5 Questions with Size-18 Model Maxey Greene on Going Mainstream, Size Diversity & More

This size 18 model is proof that if you keep pushing for change, it will come.

You may have seen her on the websites of brands such as Eloquii, Target and Dia&Co. Maxey Greene is a proud plus size model who is unapologetic about her body, always being vocal on loving yourself at any size and pushing for more size diversity in the fashion industry.

She’s breaking major barriers in the modeling industry, showing that models above a size 14 have a place in not just the plus size fashion world, but the mainstream modeling industry, too.

Her recent appearance in American Eagle’s Fall 2018 denim campaign is proof of that.

Read more: This Brand’s Latest Jeans Campaign Has Everyone Talking… Here’s Why

We had the opportunity to chat with Maxey about the American Eagle campaign, what she would like to see happen in the modeling industry and she even offers modeling tips to aspiring models. Get ready to be empowered to never give up!

1. You’ve been breaking so many barriers in the modeling industry as a size 18 model being featured in major campaigns for brands such as Eloquii, Target and now American Eagle. Usually brands hire a size 12/14, sometimes a size 8 model to wear plus size clothing. How does it feel to be “crossing over” into mainstream as a size 18 model?

It’s been pretty unbelievable. For as long as I can remember, whenever I’ve shopped online, I’ve never been able to connect with the plus size models I’ve seen. I’ve always looked up to these women, in awe of their beauty, but I always felt like there was a disconnect because I never saw someone over a size 14.

I wanted to see someone with my body type, just once. To date, the industry has lacked models who represent the typical plus size customer and I knew I wanted to be the girl I was desperately searching for. There should be a place for everyone, a place for everyone to feel comfortable shopping. All sizes should be mixed in and normalized. We all want to feel represented and when brands show a variety of sizes, you feel a connection to that brand, because you see someone that looks like you.

I’m so proud and honored to be a part of this movement, empowering brands and mainstream media to become more inclusive, but at the same time I think there is so much room for growth. I want to see more – bigger bodies, different skin tones, shapes, ages- it’s endless!

2. How did it feel to work with American Eagle and be featured in a campaign alongside women of different shapes, heights and sizes?

When I first got the email from my agent, I was confused. American Eagle wants to use me? I didn’t even know I could fit into their clothes! When I showed up to the job in the morning, I was so excited to see the other models I was working with. There was such a variety of skin tones, hair types and backgrounds.

I quickly realized I was the biggest model, but noticed that each of us had a quality that made us unique. American Eagle is doing an amazing job at showing diversity. I hope more brands will follow suit.

3. You’ve been very vocal about being plus size and not having an issue with the term. How does it feel knowing that you have become an advocate and one of the strong voices in our industry that inspires women of all sizes to love themselves?

First of all, I’m so flattered you would even think that. I’ve always been very passionate about this industry and helping women feel good in their own bodies. Even before modeling, I worked with teens to help promote self esteem and positive relationships with their bodies.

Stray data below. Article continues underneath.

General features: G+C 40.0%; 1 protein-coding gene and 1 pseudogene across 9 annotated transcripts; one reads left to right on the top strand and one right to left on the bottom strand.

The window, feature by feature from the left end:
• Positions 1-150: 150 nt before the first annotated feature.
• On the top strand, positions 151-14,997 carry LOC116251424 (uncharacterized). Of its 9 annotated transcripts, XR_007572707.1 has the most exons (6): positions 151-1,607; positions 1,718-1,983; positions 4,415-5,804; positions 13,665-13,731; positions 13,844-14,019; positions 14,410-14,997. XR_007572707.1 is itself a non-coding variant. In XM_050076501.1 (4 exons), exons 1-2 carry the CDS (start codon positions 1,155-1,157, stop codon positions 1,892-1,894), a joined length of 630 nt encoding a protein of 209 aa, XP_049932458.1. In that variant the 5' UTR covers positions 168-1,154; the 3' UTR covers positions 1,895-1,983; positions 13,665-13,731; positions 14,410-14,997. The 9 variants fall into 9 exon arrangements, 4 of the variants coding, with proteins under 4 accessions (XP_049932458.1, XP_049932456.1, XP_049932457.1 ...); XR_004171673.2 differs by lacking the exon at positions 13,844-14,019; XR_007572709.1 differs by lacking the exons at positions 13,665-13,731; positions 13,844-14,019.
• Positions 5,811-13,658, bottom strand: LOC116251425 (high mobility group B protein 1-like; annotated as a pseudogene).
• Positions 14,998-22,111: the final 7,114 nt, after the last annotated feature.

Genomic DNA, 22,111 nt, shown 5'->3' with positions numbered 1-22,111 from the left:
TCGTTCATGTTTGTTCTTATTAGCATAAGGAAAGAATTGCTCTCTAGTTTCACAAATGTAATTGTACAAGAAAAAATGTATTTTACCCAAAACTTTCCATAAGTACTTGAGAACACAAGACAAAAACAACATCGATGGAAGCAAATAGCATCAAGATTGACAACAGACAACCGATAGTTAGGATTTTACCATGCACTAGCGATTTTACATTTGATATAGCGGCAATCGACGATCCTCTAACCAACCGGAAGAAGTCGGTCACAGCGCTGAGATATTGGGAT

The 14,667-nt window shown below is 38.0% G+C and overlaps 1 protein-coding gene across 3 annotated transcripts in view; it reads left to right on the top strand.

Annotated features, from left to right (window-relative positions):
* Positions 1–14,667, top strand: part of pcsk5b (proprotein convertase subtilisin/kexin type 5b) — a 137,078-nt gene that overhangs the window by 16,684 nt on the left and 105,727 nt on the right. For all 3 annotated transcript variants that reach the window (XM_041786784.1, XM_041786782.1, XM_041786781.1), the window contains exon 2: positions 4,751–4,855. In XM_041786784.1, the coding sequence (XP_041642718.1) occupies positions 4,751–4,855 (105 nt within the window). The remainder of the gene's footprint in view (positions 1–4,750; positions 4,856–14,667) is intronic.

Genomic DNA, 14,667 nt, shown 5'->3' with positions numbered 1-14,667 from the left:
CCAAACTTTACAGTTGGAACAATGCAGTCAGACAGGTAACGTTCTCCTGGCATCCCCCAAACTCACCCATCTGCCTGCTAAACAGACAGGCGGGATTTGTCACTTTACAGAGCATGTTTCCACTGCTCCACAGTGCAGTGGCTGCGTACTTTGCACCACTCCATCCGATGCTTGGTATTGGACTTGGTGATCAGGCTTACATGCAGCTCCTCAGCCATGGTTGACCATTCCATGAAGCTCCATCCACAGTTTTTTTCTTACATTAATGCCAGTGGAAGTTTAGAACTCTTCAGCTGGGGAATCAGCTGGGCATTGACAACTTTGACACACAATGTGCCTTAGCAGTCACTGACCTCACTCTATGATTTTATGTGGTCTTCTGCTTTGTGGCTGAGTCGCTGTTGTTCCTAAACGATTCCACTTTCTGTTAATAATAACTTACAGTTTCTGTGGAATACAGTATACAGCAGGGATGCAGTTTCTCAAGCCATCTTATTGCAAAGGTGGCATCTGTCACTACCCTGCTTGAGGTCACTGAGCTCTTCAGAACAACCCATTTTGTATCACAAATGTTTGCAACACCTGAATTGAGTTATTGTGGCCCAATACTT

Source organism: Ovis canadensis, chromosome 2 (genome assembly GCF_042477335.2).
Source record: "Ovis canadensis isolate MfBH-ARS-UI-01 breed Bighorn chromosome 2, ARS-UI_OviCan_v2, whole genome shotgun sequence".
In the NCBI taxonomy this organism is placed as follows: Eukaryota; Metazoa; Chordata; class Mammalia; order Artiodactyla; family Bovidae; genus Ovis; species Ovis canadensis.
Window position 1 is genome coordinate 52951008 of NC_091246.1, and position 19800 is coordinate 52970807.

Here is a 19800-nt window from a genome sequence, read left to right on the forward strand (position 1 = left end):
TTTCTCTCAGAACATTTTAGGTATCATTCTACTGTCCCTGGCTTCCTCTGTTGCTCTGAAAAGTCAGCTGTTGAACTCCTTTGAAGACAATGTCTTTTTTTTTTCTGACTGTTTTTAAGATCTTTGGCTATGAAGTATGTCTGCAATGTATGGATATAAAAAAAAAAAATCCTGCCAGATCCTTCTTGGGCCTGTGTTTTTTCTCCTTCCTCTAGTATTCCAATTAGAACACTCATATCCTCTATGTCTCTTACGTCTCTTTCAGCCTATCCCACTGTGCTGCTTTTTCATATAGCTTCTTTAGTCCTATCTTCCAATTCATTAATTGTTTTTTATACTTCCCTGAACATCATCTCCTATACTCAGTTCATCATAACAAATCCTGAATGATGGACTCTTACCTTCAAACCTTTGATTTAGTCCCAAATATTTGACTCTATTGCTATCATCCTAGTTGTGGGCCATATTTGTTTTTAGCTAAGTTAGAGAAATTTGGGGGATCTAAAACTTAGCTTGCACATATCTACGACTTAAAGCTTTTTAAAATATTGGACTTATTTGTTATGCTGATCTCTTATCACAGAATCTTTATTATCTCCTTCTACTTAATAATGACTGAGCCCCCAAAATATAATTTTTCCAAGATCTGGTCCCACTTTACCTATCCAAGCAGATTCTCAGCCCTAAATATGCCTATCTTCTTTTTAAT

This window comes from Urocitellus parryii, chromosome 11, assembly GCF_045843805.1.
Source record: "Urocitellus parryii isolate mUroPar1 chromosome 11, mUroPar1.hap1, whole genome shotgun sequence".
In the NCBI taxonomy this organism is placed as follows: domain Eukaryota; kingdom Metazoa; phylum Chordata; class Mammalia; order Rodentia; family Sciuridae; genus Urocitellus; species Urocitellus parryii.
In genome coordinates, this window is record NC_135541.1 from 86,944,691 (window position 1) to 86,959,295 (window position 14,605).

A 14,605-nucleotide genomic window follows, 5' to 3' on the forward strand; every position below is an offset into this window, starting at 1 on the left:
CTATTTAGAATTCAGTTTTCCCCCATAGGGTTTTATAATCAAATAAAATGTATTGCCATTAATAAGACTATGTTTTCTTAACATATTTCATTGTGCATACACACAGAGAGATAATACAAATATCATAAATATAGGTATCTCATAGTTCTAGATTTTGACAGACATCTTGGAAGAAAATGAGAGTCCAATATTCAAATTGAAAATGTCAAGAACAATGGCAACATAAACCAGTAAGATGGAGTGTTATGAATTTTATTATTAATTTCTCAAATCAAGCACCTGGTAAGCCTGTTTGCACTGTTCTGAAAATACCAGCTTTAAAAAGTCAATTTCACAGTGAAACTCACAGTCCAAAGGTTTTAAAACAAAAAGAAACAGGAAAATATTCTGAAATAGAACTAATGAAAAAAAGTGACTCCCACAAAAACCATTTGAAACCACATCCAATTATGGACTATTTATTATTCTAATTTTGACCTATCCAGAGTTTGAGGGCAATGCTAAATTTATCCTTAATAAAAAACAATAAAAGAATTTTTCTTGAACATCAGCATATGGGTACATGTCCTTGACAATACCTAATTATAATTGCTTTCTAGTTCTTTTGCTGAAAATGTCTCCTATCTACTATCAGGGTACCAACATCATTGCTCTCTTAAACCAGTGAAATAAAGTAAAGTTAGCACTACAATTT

To know I’m now able to do this on a much larger scale is an honor, and even more than that it goes to show that what is happening is being accepted. People want inclusivity in fashion and I am so excited to be a part of it.

4. What are some modeling tips you’d offer aspiring models out there, especially those a size 18 and above?

When I first began my career I was told that because I was shorter than most models, I needed to be better than them. I was under the impression that if you weren’t dealt the “ideal” model card you needed to work even harder to make it in this industry. To me that meant knowing everything about the modeling world, reaching out to people and making connections, doing my homework. Constantly working on my posing and taking advantage of all opportunities to be working with a camera.

Modeling is a real career and I think a lot of people don’t realize that. You don’t make it to the top overnight. It takes time, financial investments, and plenty of rejection. If you’re extremely passionate about doing this, you just have to keep pushing forward! We’re moving into a time where there’s more space for everyone. We’re moving away from a “cookie cutter” mold as to what a model looks like. It’s your job to figure out your role here and what you can bring to this industry.

5. What’s next for you in your career?

I really want to continue being an active voice in this community. I want to educate more brands on how to cater to the plus size consumer. I want to continue to push boundaries and represent the size 18 customer, that has barely been represented in mainstream advertisements (like the one for American Eagle)! We have a long way to go until every single person can look at an advertisement and feel more confident about themselves and I’m going to keep fighting for that.

Special thanks to Maxey Greene for talking to us and for her passion in using her modeling platform to push for change in the fashion industry when it comes to representation of all bodies. We hope American Eagle is just the beginning and she will be seen in more mainstream campaigns.

You can also follow Maxey on Instagram here and visit her style/modeling blog here.

You can check out Maxey’s online portfolio on the Dorothy Combs Models website here.

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